I met with my neurologist this morning for a pre-scheduled checkup. I’m glad she has returned from maternity leave, but I almost welcomed her back with a kick to the face.
More on that later.
We went over the results from my most recent c-spine MRI. There are two new lesions, which I read about when the report was finally posted to the patient portal last week, neither active at the time of scanning. Dr. Z believes they are from before I began my treatment, and she also said I made the right choice with Ocrevus because they are evidence the disease was progressing quickly. We spent several minutes looking at the images and comparing them to my last ones from May. Those were taken in an open MRI, and the quality was terrible, so she wants me to do all closed MRIs from now on. Yikes. Another lesion that was previously visible has disappeared, a good sign. Unless I have new symptoms between now and then, I won’t have another set of MRIs until May.
I sometimes focus too much on what I can’t do, and Dr. Z wasn’t having it. When we talked about my walking not being back to where it was before my relapse despite it having been five long months, she said in her blunt way, “Of course it isn’t. It has only been five months.” She told me to keep pushing as much as I could and that she wouldn’t be surprised if I was mostly back to where I had been by the one-year mark. “Is there still hope for the vision in my left eye?” I asked, the one-year anniversary just a couple of months away. “Sure,” she replied, “but 20/40 is a good place to be. You have to understand that the cloudiness may not ever go away.” Sigh. When I asked about the Ocrevus my insurance is sure to deny me again when I’m due in February, she told me not to worry, that I would still qualify to get it for free.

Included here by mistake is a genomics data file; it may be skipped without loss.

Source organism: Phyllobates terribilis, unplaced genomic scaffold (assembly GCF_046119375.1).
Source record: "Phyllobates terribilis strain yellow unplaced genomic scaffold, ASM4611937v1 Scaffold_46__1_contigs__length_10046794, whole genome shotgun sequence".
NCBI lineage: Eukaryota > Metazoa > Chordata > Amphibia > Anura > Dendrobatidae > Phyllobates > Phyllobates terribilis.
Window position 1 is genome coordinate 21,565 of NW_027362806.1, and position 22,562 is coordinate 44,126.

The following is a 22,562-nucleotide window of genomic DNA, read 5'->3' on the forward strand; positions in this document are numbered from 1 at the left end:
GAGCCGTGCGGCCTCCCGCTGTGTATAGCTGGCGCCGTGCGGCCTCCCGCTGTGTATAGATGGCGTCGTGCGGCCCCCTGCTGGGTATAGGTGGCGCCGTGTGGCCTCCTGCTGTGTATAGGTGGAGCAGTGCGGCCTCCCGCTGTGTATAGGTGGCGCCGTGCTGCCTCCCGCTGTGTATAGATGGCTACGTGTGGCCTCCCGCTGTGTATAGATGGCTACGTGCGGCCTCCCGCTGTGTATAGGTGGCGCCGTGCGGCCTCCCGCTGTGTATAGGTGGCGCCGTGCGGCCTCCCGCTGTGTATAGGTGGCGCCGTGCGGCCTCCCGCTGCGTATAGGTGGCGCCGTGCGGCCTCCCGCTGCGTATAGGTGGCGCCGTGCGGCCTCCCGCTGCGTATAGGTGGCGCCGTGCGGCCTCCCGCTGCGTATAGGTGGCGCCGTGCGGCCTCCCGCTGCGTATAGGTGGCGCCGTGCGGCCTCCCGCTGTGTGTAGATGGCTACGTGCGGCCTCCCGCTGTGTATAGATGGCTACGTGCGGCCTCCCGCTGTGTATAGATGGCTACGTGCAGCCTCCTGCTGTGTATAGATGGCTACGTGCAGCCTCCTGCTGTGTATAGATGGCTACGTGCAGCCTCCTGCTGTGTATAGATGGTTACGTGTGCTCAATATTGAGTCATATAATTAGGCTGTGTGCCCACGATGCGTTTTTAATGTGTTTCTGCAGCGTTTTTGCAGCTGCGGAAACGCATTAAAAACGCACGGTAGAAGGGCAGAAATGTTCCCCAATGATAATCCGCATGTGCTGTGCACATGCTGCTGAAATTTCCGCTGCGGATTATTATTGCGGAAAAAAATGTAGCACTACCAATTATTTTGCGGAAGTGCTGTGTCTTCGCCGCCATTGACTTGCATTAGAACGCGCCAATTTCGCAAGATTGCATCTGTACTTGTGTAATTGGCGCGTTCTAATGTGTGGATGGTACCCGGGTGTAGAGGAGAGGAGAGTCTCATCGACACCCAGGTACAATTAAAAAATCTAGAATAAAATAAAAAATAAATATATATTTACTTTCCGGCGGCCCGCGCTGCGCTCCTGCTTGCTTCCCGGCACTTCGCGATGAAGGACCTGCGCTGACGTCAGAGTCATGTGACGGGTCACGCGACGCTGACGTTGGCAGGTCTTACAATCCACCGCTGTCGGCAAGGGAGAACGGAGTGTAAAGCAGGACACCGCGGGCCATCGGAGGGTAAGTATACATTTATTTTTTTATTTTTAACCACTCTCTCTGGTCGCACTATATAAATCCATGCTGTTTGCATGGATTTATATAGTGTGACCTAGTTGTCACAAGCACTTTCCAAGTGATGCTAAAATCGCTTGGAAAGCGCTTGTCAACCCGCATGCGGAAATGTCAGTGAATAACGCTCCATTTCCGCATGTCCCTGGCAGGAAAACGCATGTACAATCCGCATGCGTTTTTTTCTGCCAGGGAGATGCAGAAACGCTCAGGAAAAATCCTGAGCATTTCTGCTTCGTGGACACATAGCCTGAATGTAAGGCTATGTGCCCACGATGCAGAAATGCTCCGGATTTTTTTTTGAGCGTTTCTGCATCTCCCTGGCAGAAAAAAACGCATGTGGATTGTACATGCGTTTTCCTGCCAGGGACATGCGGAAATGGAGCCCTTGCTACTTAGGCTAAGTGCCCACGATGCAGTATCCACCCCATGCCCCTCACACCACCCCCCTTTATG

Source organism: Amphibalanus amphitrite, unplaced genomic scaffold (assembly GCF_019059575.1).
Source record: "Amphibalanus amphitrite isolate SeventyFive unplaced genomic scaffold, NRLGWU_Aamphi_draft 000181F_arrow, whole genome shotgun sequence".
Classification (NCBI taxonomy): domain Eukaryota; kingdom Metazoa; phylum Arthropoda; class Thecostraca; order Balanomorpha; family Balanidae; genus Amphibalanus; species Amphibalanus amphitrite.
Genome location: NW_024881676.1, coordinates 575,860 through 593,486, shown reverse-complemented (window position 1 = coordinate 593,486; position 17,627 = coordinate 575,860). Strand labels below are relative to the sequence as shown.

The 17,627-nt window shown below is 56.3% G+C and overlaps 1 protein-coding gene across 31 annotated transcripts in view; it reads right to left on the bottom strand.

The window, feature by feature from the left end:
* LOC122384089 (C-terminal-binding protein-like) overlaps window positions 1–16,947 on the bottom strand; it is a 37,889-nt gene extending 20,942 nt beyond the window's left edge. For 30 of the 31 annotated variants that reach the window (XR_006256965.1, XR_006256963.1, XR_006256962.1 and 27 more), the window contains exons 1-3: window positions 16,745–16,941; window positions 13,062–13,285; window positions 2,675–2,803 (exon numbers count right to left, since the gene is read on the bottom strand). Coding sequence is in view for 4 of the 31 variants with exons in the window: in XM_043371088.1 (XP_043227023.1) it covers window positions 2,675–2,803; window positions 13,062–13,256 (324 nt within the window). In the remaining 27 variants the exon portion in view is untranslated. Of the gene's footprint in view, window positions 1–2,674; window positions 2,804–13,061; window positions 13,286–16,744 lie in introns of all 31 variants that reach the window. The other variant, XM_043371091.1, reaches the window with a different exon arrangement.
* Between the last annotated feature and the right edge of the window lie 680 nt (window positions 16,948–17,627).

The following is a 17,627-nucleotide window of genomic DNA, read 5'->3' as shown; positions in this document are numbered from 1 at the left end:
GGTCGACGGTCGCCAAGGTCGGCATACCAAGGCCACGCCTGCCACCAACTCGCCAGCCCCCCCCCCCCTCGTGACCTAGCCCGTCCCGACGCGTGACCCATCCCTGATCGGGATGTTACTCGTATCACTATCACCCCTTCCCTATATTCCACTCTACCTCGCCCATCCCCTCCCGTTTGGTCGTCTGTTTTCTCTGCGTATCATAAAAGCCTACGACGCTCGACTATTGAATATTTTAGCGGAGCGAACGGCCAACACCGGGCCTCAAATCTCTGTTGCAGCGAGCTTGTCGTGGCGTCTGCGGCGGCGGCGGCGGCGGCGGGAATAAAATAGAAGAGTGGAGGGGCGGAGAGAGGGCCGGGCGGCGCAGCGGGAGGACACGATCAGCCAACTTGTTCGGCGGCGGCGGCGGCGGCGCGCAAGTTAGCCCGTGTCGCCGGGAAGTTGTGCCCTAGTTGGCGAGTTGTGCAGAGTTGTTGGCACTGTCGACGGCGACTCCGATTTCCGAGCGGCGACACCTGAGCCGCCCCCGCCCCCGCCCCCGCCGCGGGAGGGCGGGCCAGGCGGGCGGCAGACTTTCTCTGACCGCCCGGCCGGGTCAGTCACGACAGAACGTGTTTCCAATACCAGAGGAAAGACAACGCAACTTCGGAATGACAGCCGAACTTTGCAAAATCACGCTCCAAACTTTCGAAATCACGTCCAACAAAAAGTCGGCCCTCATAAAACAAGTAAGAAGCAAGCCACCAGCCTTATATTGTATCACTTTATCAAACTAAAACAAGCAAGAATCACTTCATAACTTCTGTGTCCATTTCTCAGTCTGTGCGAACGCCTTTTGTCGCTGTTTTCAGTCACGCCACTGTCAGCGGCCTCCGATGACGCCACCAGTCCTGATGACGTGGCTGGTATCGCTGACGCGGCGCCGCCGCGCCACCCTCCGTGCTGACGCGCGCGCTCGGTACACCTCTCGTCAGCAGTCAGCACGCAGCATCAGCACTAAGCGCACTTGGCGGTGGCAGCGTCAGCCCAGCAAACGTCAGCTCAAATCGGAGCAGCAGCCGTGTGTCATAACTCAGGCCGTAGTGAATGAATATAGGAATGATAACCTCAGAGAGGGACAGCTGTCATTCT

Then it was time for the worst part of the appointment: the physical exam, including scraping the bottom of my feet. Saying that I can’t stand having my feet touched is an understatement. There’s a good chance it will be the reason I murder someone someday. Every doctor’s visit involves checking my nerve endings in my toes with a tuning fork before scratching the bottoms of my feet with a tongue depressor, and it makes me want to die.
A lifetime ago, I went on a terrible date with a guy who kept staring at the ground. I thought he was admiring my shoes, gorgeous high black heels with double buckles. Turns out, I was half right. I was talking about my job in response to a question he’d asked when he interrupted me: “Are your toenails painted under there?” he asked creepily, licking his lips. “Red, I hope.” Realizing he had a foot fetish, I said something about having to work early and got out of there as quickly as my alluring feet could carry me.
If you have a thing for feet, trust me, mine are not the ones. These feet have never had a pedicure or even a massage because I really cannot handle anyone touching them, and I don’t like wearing socks, so they are not the moisturized beauties of a foot model. Far from it. I scream if Alvaro accidentally makes contact with one on the couch or when we’re sleeping.
So I warned Dr. Z that as non-reactive as I sometimes am when my reflexes are being checked, my feet have a mind of their own. She waved her hand dismissively at me and got to work. I gritted my teeth through the tuning fork on my toes, but she gave no warning before running the tongue depressor over my foot. The kick was involuntary, surprising both of us. “You weren’t kidding,” she laughed, standing back when she did it to my other foot while I focused on stifling a yelp.
Foot torture behind me, I left feeling optimistic. All is well.